The definition of arrest warrants is given by the New York Criminal Procedure section 120.1 along with information on how these processes are issued and how they are served. In reference to what a warrant is, the law states that such a legal process can safely be termed as a court issued order that instructs police officers to detain a person and present him before the court.
This directive is only issued when an accusatory instrument is filed with a tribunal; this affidavit should designate the person who is to be arrested in connection with a crime and explain why the incident that occurred is considered unlawful to begin with. The sole purpose for the issuance of a warrant is to ensure the court appearance of a person who is being accused of a felony or a serious criminal violation.
A warrant issued by a tribunal in the state of NY has to be in writing and it must contain information about the crime, the alleged offender and the order that is being issued to the cops along with details on the issuance of the directive. Although any alteration or errors in this prescribed format does not result in the recall of a warrant, the law of the state is clear that the judiciary must follow the form as closely as possible.
As per the prescribed format of a warrant, the order must contain details such as the name of the accused, his address, gender, age, race, any identifying physical traits or marks along with a succinct description of the charges that are being filed against this person.
In fact, the original affidavit is attached to the warrant at the time of issue. The order should also clearly state that this directive is meant as a command to local law enforcement to nab the suspect and bring him before the judiciary so that legal proceedings can be initiated against him/her.
This question is answered by the State's criminal code section 120.2 which offers guidelines to the judiciary on when to issue an arrest warrant and when to deny an appeal for the same. A warrant can be issued if the magistrate is satisfied with the information presented in the accusatory instrument and if this is enough for finding reasonable cause.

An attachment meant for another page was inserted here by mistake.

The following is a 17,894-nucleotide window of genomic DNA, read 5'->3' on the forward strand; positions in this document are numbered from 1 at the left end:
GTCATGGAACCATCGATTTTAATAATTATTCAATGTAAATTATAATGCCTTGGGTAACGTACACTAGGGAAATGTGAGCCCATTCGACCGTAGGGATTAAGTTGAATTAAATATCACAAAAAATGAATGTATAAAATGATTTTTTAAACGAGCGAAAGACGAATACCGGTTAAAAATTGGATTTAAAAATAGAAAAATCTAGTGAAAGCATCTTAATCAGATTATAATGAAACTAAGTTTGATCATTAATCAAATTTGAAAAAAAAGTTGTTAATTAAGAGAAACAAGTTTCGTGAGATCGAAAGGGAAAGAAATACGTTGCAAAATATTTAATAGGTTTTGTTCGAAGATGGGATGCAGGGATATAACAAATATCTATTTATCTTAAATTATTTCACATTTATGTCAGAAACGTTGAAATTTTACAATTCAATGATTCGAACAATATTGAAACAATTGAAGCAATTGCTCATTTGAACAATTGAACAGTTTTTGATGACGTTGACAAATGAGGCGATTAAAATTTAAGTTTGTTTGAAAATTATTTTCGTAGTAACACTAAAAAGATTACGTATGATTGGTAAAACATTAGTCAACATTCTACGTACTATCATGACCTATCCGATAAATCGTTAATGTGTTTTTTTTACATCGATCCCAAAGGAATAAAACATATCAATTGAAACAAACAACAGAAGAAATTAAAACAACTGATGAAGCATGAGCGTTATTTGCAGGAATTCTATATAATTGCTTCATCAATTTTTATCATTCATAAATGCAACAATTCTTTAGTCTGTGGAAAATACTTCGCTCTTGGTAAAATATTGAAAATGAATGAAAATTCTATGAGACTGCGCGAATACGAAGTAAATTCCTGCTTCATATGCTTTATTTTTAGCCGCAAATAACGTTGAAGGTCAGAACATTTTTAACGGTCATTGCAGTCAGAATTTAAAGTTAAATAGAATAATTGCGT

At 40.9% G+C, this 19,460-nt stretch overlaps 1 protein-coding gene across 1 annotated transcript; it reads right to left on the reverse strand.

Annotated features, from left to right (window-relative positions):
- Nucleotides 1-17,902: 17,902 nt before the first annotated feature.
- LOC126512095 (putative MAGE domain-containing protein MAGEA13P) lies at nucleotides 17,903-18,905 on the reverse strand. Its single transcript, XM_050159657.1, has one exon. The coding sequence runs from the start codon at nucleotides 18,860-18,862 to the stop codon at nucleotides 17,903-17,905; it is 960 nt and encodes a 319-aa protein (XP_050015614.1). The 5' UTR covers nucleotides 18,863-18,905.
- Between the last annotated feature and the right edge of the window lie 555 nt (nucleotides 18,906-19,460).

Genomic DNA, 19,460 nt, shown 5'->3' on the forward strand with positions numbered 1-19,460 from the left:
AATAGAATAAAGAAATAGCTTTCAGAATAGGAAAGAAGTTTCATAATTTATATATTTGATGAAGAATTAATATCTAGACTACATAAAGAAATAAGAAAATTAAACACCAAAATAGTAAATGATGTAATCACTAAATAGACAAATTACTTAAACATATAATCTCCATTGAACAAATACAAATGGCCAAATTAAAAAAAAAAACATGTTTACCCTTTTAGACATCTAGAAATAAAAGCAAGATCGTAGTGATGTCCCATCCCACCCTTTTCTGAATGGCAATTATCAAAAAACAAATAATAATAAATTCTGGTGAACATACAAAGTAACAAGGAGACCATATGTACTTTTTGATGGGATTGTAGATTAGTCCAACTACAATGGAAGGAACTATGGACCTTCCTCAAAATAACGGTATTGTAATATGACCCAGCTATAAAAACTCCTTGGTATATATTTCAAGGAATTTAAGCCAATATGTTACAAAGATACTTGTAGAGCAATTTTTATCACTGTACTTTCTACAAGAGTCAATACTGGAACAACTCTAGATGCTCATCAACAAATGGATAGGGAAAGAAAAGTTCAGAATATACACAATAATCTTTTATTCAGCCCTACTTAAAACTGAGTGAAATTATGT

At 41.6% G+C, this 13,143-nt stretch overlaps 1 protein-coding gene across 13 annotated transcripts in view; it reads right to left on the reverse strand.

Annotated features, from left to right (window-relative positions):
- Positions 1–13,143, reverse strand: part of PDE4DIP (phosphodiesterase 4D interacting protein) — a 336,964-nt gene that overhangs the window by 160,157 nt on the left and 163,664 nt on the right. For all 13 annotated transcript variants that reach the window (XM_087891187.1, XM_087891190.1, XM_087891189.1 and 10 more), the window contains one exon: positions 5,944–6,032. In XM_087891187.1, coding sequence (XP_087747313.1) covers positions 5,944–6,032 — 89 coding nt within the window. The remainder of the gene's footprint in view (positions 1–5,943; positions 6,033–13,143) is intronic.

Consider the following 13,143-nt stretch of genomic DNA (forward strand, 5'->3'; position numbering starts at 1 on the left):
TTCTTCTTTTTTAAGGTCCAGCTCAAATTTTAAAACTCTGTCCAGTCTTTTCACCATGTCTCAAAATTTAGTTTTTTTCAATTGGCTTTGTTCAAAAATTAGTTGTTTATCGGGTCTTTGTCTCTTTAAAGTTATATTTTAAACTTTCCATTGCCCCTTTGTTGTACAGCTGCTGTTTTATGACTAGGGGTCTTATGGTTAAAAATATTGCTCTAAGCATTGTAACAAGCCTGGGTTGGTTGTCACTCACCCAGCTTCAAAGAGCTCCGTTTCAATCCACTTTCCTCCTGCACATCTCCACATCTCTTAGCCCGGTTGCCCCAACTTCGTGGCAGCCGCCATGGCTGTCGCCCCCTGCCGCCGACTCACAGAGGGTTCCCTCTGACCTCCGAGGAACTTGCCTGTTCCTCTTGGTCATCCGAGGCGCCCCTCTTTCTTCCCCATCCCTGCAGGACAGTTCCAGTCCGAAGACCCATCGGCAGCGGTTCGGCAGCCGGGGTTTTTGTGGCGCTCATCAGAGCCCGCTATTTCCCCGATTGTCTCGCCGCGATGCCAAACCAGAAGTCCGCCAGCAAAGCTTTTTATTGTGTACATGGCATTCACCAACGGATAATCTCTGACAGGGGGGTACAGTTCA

Even when the instrument filed in court is adequate on its face, the magistrate still reserves the right to further examine the information through witness testimony. If the affidavit filed fails to show clear probable cause, the judge may dismiss the appeal. Furthermore, a warrant can only be issued if the accused is not already being held in custody.
NY Criminal Procedure 120.6 mentions that active and bench warrants can be served by:
In contrast, search warrants are issued to officers from a specific county, and only these agents can enter the property in question.
Several state agencies offer information on arrest records and outstanding warrants in New York. Although only law enforcement agencies are made privy to the complete criminal background of a person, initiating a New York warrant search in the name of your subject will get you details on when and why he/she was detained by the police, any charges that were filed against this person and how the matter was disposed.
In fact, if you are looking for local data, you could also try the office of the clerk of court along with the sheriff's department. While the later only keep criminal records, you can find the court dockets database with the office of the county clerk. In here are all court records, be they from the civil or the criminal tribunals. However, if you were to use the New York certified Court System crime history search, you can get statewide records.
For this, you will need to submit your inquiry for a warrant search in person or through mail. Start by downloading the form available at http://www.courts.state.ny.us/apps/chrs/CHRSAPPLMOD41806a.pdfand after filling it, take it down to the New York State Unified Court System NYS Office of Court Administration at Office of Administrative Services, Criminal History Record Search, 25 Beaver Street, Room 840, New York, NY 10004. You can also use this as their mailing address.